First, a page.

Iris Scott was born in 1984 to two hippies on a small farm near Seattle, WA. They named her after the Greek goddess of the rainbow. Both her mother and father worked at home self employed. Mom taught piano lessons and tended the gardens, while Iris’ father supported the family, building custom cabinets in a shop attached to the house. As a young girl Iris had ample time to be alone with her own mind, left to play and entertain herself without a screen or numerous toys. The home was nestled at the end of a long driveway, in a clearing surrounded by lush mossy evergreen woodlands. Iris and her little sister had no shortage of pets, they grew up playing with their dogs, cats, bunnies, horses, ponies, parrots, lizards, goats and chickens. Summers were spent barefoot, digging caves in the hillside, building tree houses in the woods, and creating pottery from clay they unearthed. On rainy days, of which there were many in Seattle, Iris holed up in her bedroom, pouring over how-to-draw books borrowed from the library. Emulating her parents, and following their modeling of "practice, practice, practice", Iris tackled art by first teaching herself the rules of drawing realistically. She copied photos and paintings from an early age, learning the rules so that one day she could break them.
Just a few months after graduating university, and while living abroad in Taiwan, Iris in 2010 was about to stumble upon her unique career as the first professional finger painter. Over the course of college Iris had learned fundamentals of charcoal, pastels, watercolors, oils, acrylics, and clay. With this foundation of knowledge and preparation, a lucky opportunity arose one hot and humid day in Southern Taiwan in a moment of laziness. On Iris' easel an oil painting of yellow flowers was just a few strokes away from finished, but all the brushes were dirty and needed cleaning before proceeding. Too eager to complete the painting in that moment, Iris simply took a few swipes at the canvas with oils squeezed right upon her fingertips. The thick paint went right on, texture was suddenly easier to control. Iris was thrilled to discover what she believed could be mastered, oil finger painting. The next day she hunted down surgical gloves...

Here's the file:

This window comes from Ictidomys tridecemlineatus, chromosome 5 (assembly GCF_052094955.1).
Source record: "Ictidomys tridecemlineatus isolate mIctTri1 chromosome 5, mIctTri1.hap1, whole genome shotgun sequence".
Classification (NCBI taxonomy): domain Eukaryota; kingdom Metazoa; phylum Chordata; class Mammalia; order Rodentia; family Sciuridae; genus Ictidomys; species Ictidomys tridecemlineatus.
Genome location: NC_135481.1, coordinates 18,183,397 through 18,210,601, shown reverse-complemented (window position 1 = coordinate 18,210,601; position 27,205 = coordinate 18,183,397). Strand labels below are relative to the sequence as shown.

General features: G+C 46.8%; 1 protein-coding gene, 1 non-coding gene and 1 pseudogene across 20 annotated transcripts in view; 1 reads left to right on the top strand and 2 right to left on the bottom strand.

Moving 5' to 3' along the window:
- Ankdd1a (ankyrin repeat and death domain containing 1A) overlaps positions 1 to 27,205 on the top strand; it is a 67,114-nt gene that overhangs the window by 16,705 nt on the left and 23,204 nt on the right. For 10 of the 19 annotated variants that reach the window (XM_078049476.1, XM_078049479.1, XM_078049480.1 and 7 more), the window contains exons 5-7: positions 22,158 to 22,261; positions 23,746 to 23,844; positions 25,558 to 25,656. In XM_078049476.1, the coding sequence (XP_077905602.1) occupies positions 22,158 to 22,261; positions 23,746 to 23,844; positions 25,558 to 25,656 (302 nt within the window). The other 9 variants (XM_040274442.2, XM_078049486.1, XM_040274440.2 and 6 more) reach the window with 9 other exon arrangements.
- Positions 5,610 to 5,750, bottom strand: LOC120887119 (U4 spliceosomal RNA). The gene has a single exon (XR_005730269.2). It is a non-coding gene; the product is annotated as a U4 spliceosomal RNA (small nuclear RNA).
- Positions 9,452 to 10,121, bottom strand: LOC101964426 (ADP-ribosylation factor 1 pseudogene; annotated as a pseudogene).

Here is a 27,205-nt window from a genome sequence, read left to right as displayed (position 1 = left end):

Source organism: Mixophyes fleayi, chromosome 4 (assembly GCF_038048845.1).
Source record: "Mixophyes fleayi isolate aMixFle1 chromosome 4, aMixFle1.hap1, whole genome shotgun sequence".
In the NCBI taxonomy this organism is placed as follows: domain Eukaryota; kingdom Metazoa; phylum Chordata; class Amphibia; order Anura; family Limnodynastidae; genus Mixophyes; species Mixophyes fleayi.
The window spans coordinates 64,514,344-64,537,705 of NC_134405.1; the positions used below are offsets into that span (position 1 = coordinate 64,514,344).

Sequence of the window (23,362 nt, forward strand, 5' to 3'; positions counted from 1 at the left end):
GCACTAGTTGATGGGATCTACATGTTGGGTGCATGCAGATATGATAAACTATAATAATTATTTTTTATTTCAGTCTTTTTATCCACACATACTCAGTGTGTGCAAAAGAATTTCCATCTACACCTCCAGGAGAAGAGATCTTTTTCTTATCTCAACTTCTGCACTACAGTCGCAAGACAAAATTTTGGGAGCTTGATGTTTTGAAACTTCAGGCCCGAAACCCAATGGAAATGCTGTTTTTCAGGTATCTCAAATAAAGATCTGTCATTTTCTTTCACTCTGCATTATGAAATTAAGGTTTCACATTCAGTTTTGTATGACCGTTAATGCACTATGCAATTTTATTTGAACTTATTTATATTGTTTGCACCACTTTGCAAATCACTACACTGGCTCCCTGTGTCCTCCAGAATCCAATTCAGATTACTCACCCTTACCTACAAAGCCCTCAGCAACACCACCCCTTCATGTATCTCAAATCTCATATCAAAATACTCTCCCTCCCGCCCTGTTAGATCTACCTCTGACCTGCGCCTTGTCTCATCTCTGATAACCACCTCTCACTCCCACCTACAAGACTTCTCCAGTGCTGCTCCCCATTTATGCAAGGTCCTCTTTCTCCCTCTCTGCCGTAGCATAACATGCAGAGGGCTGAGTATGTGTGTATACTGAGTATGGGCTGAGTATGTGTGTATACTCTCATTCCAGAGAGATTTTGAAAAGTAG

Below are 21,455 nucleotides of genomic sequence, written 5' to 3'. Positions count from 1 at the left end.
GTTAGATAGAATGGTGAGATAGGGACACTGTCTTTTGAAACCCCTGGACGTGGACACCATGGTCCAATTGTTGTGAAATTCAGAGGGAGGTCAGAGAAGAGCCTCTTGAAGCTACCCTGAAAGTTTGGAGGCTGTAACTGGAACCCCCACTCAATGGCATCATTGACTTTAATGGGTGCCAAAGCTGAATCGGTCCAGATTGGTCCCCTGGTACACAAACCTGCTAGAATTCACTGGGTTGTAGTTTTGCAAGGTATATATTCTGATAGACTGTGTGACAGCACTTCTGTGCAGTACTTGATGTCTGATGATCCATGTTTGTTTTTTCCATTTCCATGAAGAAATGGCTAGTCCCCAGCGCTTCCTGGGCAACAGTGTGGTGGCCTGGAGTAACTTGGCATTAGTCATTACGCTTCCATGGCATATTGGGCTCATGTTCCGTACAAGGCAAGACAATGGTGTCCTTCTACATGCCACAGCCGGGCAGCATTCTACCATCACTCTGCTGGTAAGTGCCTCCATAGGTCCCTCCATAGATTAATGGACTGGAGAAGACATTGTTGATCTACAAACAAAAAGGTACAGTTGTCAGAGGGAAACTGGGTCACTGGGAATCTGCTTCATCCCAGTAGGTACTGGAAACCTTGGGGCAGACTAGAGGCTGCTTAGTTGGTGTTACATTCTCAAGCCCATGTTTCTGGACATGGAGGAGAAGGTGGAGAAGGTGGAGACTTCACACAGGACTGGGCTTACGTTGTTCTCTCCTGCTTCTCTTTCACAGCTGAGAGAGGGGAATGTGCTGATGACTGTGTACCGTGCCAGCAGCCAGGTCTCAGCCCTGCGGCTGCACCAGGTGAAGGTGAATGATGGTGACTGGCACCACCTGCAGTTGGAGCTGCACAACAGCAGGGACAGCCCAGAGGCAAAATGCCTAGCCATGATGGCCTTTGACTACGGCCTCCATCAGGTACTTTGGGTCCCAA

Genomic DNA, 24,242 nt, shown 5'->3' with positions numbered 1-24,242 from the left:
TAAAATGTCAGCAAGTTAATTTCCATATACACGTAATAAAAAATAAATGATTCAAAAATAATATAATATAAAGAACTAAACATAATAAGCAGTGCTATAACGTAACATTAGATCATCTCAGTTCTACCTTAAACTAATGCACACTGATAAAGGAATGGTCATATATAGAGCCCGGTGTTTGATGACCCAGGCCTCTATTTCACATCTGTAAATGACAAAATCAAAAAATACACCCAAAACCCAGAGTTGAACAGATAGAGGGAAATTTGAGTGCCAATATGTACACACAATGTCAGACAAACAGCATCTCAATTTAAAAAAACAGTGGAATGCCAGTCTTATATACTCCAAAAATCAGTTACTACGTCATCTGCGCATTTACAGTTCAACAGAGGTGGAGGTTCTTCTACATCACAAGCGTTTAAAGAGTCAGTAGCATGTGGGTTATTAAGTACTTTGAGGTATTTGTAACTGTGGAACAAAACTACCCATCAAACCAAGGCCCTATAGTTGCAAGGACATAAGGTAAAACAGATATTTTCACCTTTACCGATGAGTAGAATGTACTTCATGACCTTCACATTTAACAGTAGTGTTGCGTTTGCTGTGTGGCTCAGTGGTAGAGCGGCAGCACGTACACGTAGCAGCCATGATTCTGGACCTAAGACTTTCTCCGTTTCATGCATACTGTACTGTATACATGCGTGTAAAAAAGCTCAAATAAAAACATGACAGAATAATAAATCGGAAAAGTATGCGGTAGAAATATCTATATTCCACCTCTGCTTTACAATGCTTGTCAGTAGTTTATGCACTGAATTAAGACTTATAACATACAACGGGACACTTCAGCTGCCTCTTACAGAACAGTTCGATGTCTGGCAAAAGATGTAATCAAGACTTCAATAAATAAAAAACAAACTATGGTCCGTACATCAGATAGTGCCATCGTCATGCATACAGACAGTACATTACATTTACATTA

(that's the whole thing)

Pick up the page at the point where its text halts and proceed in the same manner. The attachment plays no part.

Iris has been featured in Forbes, Barron’s, Business Insider, USA Today, NowThis, CBS New York, and American Art Collector Magazine. Several galleries carry Iris's originals, her collectors have included Microsoft, Coca-Cola, Children’s Hospital, and Swedish Medical Centers. In contrast to much of the contemporary art scene scarcity model, Iris’ prints are intentionally accessible because she believes withholding affordable prints is not aligned with the collective conscious of art history’s future. Iris’ vibrant rainbow palette depicting a parallel, but familiar universe, emits an energetic optimism and a respect for the natural world. Using just gloved fingertips, Iris Scott works with paint like a malleable, nearly clay-like medium. Finger painting is becoming an entire art movement, as thousands of beginners worldwide are setting down their brushes in favor of this more tactile approach. For those who want to learn finger painting as an adult, Iris offers this free video, a kit of supplies, as well as a book, Finger Painting Weekend Workshop.